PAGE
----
Another idea is to have 32 figure grenadier battalions with 8 figures on four stands. The only problem is that I would have to make my own bases for the 8 figure configuration, as my 60mm by 40mm stands only hold six figures. And I'm too lazy to take some 40mm by 80mm or 120mm stands and cut them down to the proper length. I don't think that I want to go with 32 figure grenadier battalions and 30 figure musketeer battalions. What to do?

Sunday, February 14, 2010

IR5 Alt Braunschweig - Minden Miniatures

IR5 Alt Braunschweig Regiment - Minden Miniatures.

I completed the first of two battalions for IR5 Alt Braunschweig yesterday and you can take a closer look at the results by clicking on the pictures. The flags are from GMB Designs, and because this battalion has both the liebfahnen (white) and the regimentfahnen (colored), that indicates that this is the first battalion of the regiment in my growing Minden army. The second battalion will have two of the colored (yellow with red flames) regimentfahnen.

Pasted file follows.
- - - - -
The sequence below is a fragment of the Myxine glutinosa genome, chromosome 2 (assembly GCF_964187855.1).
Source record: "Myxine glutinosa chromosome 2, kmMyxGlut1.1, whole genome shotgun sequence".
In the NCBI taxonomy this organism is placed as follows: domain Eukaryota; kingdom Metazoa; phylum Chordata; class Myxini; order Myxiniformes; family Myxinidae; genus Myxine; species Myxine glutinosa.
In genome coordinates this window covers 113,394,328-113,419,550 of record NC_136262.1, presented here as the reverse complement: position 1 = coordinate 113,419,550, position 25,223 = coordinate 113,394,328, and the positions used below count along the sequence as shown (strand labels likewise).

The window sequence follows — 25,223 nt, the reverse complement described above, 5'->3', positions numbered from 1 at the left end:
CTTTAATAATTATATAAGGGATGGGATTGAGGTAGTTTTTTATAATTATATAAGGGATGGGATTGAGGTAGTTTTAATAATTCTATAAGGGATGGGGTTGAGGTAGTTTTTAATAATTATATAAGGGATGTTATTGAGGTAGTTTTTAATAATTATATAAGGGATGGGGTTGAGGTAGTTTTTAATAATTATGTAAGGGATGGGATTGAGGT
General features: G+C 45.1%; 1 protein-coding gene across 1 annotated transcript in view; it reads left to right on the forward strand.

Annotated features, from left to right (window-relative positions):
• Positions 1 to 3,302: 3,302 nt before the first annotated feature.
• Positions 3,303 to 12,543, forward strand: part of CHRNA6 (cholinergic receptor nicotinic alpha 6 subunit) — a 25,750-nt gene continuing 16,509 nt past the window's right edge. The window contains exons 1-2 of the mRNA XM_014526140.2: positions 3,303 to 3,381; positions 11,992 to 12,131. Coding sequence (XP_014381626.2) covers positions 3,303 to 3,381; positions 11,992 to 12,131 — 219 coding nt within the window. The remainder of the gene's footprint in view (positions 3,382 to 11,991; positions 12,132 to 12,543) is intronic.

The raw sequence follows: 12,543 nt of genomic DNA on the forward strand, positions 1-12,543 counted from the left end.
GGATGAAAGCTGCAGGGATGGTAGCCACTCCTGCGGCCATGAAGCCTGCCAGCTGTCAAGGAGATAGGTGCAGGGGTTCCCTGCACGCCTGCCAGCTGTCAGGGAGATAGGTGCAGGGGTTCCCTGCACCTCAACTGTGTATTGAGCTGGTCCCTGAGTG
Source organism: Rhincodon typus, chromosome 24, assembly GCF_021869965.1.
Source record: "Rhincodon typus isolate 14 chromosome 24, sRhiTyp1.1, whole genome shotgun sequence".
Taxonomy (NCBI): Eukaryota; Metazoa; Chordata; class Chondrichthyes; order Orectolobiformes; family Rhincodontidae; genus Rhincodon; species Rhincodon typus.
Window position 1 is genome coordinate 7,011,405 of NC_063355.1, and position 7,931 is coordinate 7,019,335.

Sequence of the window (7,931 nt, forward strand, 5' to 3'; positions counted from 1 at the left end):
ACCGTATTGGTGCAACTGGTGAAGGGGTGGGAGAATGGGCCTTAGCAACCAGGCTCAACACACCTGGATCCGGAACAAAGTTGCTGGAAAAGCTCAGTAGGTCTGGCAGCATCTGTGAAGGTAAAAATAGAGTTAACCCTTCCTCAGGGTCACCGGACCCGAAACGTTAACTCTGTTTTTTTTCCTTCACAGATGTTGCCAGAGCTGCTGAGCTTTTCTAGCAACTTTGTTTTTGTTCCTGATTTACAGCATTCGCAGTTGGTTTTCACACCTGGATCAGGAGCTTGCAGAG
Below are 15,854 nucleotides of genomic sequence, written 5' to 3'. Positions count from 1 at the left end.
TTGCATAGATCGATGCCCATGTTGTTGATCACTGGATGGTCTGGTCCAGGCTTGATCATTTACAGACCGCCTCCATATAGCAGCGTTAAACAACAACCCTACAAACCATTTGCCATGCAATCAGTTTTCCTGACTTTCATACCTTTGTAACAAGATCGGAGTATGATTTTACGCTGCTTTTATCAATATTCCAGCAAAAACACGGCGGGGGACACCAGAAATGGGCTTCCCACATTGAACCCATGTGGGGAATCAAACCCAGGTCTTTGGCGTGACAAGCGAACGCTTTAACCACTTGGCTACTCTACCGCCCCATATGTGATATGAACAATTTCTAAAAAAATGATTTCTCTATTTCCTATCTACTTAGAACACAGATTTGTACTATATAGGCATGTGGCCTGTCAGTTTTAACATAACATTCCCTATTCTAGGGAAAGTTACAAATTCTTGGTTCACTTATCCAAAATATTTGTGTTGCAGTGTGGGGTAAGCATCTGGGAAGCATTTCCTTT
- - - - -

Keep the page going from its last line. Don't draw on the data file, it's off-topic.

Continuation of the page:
The inhaber of the regiment was Prince Ferdinand of Brunswick, although the regiment was actually under the command of Colonel Johan Christoph von Prignitz, who perished at the battle of Rossbach in 1757. I have not been able to find any information regarding the identity of the colonel who would have replaced von Prignitz after Rossbach. A major von Lestwitz is mentioned at the battle of Torgau in 1760.

The regiment was garrisoned at Magdeburg during peace time and it recruited from the cities and towns of Magdeburg, Calbe, Stassfurt, Aken, Egeln, Gortzke and Loburg, among others. Frederick held the regiment in high regard, noting that it was one of his "good" regiments, and as such, IR5 usually accompanied the King as part of his royal army. The grenadier companies were combined with those from IR20 and were commanded by Major Christoph von Billerbeck ("Jung Billerbeck").

As part of the King's Army, the regiment fought in most of the major battles in the Seven Years War including Lobositz, Rossbach, Leuthen, Hochirch, Kunersdorf, Liegnitz and Torgau.